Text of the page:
Shipbuilding and shipping have a direct relationship with nation building. History informs us that every great power possessed a vibrant shipbuilding industry and operated best in class ships that helped maintain continued and unimpeded access to resources, commodities and markets which are the vital pillars of a nation’s economy. 95 percent of the country’s trade by volume (70 percent in terms of value amounting to about US$ 330 bn (2019)[1]) is moved by sea. With a share of about 3.2% of global GDP and aspiration to grow to a USS 5 trillion economy, India’s shipping and shipbuilding credentials do not yet make the mark. Declared as a strategic sector most investments have only been made in development of ports whilst shipyards are facing except those that are supported by orders from the Indian Navy or the Indian Coast Guard. India’s shipping and shipbuilding sector has plenty of headspace for growth.

The industry is an interconnected ecosystem comprising various stakeholder predominantly the shipbuilders, ship owners, ship operators, ship repairers and ship recyclers. Apart from them there are many other direct and indirect stakeholders who in various measures contribute to this strategic sector. Hence, isolated and independent schemes to develop any one stakeholder is always, though being highly focussed, holistically less than sub optimal. Hence, an integrated, coordinated and harmonised approach to developing the sector in its entirety is necessary.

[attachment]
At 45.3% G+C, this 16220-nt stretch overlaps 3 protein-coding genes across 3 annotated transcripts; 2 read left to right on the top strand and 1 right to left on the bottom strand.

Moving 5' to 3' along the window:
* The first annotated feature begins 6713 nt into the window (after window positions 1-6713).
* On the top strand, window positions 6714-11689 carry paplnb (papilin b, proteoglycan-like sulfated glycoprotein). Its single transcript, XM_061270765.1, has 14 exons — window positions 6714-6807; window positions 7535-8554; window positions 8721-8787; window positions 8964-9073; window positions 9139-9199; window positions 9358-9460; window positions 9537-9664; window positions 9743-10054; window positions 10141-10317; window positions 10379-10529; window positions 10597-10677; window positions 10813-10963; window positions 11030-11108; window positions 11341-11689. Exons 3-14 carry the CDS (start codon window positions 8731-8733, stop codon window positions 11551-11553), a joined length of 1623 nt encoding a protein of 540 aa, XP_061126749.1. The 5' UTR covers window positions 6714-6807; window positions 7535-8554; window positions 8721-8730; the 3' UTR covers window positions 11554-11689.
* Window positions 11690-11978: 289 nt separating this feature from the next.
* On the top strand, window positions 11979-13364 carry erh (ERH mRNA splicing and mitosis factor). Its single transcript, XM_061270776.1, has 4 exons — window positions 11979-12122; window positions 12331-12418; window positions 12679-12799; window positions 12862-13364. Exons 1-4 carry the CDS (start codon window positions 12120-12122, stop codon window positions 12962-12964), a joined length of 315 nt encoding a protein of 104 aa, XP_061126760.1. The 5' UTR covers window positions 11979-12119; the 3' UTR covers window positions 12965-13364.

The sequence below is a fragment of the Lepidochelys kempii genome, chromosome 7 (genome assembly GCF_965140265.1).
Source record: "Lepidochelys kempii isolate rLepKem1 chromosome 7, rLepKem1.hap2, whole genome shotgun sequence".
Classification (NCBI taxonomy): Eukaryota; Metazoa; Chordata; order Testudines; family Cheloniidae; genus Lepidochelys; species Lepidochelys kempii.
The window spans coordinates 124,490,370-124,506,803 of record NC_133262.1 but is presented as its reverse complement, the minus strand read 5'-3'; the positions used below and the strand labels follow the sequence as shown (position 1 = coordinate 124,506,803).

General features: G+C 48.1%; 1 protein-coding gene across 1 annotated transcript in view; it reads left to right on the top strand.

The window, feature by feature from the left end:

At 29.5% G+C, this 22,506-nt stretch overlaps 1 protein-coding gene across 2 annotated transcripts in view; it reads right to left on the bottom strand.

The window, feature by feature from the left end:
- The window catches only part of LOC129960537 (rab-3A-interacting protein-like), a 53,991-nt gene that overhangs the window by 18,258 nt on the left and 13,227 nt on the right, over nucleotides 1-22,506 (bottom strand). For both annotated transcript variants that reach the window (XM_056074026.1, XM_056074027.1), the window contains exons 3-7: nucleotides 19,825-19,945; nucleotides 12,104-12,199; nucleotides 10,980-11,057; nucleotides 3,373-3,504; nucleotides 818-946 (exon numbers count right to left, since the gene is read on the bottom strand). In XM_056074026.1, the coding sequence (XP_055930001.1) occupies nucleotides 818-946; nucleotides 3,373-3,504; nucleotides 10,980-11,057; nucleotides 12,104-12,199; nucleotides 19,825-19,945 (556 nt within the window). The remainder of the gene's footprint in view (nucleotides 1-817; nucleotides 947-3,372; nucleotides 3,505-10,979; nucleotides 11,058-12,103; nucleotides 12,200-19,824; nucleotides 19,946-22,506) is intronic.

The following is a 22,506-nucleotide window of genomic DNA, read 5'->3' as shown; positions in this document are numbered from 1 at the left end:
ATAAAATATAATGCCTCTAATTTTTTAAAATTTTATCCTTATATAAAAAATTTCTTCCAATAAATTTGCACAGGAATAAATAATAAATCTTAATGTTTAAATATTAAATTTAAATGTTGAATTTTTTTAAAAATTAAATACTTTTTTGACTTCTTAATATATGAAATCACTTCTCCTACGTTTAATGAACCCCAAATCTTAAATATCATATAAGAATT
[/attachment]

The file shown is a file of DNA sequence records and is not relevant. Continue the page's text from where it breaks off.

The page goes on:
Commodore Sujeet Samaddar, NM (Retd) presented a paper on the subject at the Indian Maritime Foundation Comference held on 15 Sep 2022.

The core theme for encouraging shipbuilding requires a three pronged action (1) #assuredcargo or as I call it #atmanirbharvanijya (2) Easy Credit or #swadeshipoonji (3) Sunset Clause on #cabotage by 31 Dec 2026. These three interventions will give us  #atmanirbharpotnirman.

The trick is sound #financialengineering, standardised #hullforms#pipelineproduction facilitated by #stapleddebt to #shipbuilders and #shipowners serviced by a long term #affreightment contract with the Government run PSUs and organisation. If we acheive the global average of coastal share in intermodal transport to about 30% we could be looking at shipping 1.5 Bn MT of cargo and about 1.5 Million TEU by short sea shipping by 2035. Thus also reducing share of the inefficient rail and road systems with its massive costs, energy and emissions load. Plus – creating jobs, job jobs.

With these skills Indian shipyards would also be able to tap into the Multi Bn $ ship repair sector.

Sagarmala, GATIshakti can be leveraged to bring into effect this capability.

This cant be handled by the ministry of shipping, ports and highways. A Task Force to prepare a 15 year integrated shipping and shipbuilding plan is required. This could be led by a Secretary, level Officer in-charge of reviving shipbuilding and showing concrete results in 3-4 years.

This requires a ‘whole of India’ effort for #Indianshipbuilding to once again reclaim its past leadership. Hon’ble Prime Minister Shri Narendra Modi, could convene an interministerial meeting to chart the way forward.

SAMDeS would be privileged to present its solution for nationbuilding though shipbuilding.

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